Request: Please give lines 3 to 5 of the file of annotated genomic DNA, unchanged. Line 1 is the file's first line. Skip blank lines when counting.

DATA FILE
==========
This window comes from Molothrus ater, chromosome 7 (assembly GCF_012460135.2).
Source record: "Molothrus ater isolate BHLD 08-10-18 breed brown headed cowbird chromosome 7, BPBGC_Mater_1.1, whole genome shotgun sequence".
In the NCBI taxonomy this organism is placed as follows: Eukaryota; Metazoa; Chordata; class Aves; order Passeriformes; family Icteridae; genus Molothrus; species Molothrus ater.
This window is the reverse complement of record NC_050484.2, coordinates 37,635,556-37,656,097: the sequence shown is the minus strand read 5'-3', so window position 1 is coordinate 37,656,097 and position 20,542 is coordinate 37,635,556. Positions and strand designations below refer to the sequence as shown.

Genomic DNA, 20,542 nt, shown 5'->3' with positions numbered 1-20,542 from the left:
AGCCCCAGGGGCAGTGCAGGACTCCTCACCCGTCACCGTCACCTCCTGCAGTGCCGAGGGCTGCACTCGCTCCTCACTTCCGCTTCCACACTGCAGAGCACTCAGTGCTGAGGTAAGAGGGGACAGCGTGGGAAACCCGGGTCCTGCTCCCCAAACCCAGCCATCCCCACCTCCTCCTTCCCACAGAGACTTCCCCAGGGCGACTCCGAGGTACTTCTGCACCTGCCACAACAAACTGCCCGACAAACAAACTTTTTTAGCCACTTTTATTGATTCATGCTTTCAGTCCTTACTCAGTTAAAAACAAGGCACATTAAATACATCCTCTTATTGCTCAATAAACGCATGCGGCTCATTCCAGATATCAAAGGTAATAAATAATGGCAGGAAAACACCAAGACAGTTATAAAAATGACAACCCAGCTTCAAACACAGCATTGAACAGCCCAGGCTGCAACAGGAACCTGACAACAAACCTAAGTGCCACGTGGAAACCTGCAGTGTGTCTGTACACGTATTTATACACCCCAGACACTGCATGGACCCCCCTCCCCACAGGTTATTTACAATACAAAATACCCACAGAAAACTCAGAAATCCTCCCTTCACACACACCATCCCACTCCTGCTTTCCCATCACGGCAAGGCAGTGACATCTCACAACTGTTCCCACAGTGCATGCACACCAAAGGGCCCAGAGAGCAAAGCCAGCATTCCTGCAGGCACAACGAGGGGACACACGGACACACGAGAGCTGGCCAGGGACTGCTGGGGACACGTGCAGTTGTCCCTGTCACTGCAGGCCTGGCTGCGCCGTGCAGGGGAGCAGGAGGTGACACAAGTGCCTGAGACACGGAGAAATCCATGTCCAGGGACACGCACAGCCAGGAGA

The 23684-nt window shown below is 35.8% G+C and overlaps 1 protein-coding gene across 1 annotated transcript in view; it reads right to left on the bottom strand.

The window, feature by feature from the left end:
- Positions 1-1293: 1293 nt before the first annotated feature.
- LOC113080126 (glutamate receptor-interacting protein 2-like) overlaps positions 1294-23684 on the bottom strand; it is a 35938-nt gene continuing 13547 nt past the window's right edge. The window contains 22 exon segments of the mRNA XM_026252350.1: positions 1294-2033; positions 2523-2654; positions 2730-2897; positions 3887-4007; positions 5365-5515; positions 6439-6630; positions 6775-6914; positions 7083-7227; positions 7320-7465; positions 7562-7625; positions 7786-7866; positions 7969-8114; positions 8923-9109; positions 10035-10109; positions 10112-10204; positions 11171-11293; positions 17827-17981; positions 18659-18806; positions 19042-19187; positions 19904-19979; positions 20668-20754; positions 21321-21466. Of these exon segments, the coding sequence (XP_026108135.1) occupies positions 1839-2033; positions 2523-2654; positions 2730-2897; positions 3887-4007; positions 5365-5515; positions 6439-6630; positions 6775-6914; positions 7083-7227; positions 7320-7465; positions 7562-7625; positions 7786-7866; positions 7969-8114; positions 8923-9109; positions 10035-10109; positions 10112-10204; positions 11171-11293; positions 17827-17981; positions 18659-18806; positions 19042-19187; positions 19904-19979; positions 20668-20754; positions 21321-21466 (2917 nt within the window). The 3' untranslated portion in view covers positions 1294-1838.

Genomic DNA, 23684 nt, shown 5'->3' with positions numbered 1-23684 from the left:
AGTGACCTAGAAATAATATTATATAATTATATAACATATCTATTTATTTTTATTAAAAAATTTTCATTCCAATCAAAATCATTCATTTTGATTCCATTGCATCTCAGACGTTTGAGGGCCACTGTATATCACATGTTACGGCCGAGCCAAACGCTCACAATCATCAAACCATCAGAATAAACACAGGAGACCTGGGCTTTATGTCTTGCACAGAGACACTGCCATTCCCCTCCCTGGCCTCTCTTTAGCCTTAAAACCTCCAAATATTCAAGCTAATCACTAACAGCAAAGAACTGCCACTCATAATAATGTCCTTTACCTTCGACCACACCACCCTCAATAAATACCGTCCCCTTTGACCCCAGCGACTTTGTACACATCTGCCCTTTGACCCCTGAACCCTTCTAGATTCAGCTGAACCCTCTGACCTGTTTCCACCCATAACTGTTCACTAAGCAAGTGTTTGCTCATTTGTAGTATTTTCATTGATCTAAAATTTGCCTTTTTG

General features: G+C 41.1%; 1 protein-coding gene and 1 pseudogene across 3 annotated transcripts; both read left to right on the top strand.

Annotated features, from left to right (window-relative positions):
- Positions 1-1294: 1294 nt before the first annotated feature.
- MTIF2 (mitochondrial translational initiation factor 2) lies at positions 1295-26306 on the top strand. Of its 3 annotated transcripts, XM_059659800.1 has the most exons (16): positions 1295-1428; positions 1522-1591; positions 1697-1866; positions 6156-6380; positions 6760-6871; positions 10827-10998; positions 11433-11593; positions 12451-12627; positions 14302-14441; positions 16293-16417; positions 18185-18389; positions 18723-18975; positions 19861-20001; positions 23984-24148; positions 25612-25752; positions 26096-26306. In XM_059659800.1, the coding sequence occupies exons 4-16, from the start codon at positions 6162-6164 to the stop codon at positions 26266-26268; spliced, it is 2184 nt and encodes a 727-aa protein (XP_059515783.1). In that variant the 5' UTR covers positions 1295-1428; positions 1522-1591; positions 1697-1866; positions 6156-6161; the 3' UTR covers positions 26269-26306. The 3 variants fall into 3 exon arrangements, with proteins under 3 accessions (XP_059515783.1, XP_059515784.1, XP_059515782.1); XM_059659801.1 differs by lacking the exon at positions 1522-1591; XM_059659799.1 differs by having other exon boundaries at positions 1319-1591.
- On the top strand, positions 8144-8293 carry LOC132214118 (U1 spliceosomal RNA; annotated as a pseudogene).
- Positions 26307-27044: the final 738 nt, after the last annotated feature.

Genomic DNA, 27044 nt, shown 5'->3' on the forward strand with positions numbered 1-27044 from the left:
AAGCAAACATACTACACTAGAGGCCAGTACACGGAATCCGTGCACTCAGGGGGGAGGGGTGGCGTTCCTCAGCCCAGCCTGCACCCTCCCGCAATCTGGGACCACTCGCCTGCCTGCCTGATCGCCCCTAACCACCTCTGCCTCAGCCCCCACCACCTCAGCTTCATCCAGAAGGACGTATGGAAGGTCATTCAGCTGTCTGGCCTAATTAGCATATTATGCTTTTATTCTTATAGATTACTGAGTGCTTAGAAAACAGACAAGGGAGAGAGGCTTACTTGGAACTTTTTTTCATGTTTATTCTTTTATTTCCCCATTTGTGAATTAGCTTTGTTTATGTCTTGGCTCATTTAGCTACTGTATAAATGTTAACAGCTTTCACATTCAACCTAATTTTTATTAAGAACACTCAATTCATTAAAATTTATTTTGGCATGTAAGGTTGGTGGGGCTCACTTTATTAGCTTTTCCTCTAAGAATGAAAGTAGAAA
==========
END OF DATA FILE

In the NCBI taxonomy this organism is placed as follows: Eukaryota; Metazoa; Chordata; class Aves; order Passeriformes; family Icteridae; genus Molothrus; species Molothrus ater.
This window is the reverse complement of record NC_050484.2, coordinates 37,635,556-37,656,097: the sequence shown is the minus strand read 5'-3', so window position 1 is coordinate 37,656,097 and position 20,542 is coordinate 37,635,556. Positions and strand designations below refer to the sequence as shown.

Genomic DNA, 20,542 nt, shown 5'->3' with positions numbered 1-20,542 from the left: